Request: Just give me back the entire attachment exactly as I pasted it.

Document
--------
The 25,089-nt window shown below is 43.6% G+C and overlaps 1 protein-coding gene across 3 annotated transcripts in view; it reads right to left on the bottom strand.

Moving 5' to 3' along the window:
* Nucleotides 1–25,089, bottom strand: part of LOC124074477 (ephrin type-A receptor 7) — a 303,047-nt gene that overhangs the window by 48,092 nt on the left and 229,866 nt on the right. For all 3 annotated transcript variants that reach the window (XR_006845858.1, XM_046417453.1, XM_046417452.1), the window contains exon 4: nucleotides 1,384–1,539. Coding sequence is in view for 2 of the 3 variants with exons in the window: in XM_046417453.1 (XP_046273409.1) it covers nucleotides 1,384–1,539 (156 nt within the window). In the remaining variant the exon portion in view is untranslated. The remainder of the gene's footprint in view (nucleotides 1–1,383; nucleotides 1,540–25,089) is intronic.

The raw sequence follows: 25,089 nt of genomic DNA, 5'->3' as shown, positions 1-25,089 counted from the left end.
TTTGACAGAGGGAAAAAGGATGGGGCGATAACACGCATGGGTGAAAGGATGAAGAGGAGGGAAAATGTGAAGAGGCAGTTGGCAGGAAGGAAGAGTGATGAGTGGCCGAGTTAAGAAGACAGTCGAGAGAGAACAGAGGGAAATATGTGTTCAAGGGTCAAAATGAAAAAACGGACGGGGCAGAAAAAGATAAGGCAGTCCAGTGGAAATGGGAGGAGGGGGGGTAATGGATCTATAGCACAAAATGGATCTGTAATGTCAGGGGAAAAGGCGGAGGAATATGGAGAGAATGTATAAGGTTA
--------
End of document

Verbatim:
The 25,089-nt window shown below is 43.6% G+C and overlaps 1 protein-coding gene across 3 annotated transcripts in view; it reads right to left on the bottom strand.

Moving 5' to 3' along the window:
* Nucleotides 1–25,089, bottom strand: part of LOC124074477 (ephrin type-A receptor 7) — a 303,047-nt gene that overhangs the window by 48,092 nt on the left and 229,866 nt on the right. For all 3 annotated transcript variants that reach the window (XR_006845858.1, XM_046417453.1, XM_046417452.1), the window contains exon 4: nucleotides 1,384–1,539. Coding sequence is in view for 2 of the 3 variants with exons in the window: in XM_046417453.1 (XP_046273409.1) it covers nucleotides 1,384–1,539 (156 nt within the window). In the remaining variant the exon portion in view is untranslated. The remainder of the gene's footprint in view (nucleotides 1–1,383; nucleotides 1,540–25,089) is intronic.

The raw sequence follows: 25,089 nt of genomic DNA, 5'->3' as shown, positions 1-25,089 counted from the left end.
TTTGACAGAGGGAAAAAGGATGGGGCGATAACACGCATGGGTGAAAGGATGAAGAGGAGGGAAAATGTGAAGAGGCAGTTGGCAGGAAGGAAGAGTGATGAGTGGCCGAGTTAAGAAGACAGTCGAGAGAGAACAGAGGGAAATATGTGTTCAAGGGTCAAAATGAAAAAACGGACGGGGCAGAAAAAGATAAGGCAGTCCAGTGGAAATGGGAGGAGGGGGGGTAATGGATCTATAGCACAAAATGGATCTGTAATGTCAGGGGAAAAGGCGGAGGAATATGGAGAGAATGTATAAGGTTA